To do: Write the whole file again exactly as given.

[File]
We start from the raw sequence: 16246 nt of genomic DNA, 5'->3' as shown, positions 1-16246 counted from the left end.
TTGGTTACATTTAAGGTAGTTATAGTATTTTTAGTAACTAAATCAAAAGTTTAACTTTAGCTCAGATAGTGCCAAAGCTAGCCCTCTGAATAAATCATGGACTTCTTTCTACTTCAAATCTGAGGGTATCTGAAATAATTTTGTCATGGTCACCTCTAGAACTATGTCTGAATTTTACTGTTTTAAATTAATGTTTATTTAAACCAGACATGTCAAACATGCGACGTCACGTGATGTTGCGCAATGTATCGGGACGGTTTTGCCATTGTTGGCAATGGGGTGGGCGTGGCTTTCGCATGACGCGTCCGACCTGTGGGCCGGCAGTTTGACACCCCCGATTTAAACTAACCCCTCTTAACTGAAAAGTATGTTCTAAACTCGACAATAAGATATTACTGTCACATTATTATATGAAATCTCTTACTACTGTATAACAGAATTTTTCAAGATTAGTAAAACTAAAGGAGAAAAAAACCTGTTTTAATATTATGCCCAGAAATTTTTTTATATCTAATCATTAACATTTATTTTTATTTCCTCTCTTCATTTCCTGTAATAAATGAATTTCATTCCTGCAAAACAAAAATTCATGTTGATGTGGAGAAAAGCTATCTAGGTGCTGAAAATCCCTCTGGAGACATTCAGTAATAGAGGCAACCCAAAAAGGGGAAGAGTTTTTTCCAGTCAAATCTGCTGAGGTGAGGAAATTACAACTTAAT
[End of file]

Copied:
We start from the raw sequence: 16246 nt of genomic DNA, 5'->3' as shown, positions 1-16246 counted from the left end.
TTGGTTACATTTAAGGTAGTTATAGTATTTTTAGTAACTAAATCAAAAGTTTAACTTTAGCTCAGATAGTGCCAAAGCTAGCCCTCTGAATAAATCATGGACTTCTTTCTACTTCAAATCTGAGGGTATCTGAAATAATTTTGTCATGGTCACCTCTAGAACTATGTCTGAATTTTACTGTTTTAAATTAATGTTTATTTAAACCAGACATGTCAAACATGCGACGTCACGTGATGTTGCGCAATGTATCGGGACGGTTTTGCCATTGTTGGCAATGGGGTGGGCGTGGCTTTCGCATGACGCGTCCGACCTGTGGGCCGGCAGTTTGACACCCCCGATTTAAACTAACCCCTCTTAACTGAAAAGTATGTTCTAAACTCGACAATAAGATATTACTGTCACATTATTATATGAAATCTCTTACTACTGTATAACAGAATTTTTCAAGATTAGTAAAACTAAAGGAGAAAAAAACCTGTTTTAATATTATGCCCAGAAATTTTTTTATATCTAATCATTAACATTTATTTTTATTTCCTCTCTTCATTTCCTGTAATAAATGAATTTCATTCCTGCAAAACAAAAATTCATGTTGATGTGGAGAAAAGCTATCTAGGTGCTGAAAATCCCTCTGGAGACATTCAGTAATAGAGGCAACCCAAAAAGGGGAAGAGTTTTTTCCAGTCAAATCTGCTGAGGTGAGGAAATTACAACTTAAT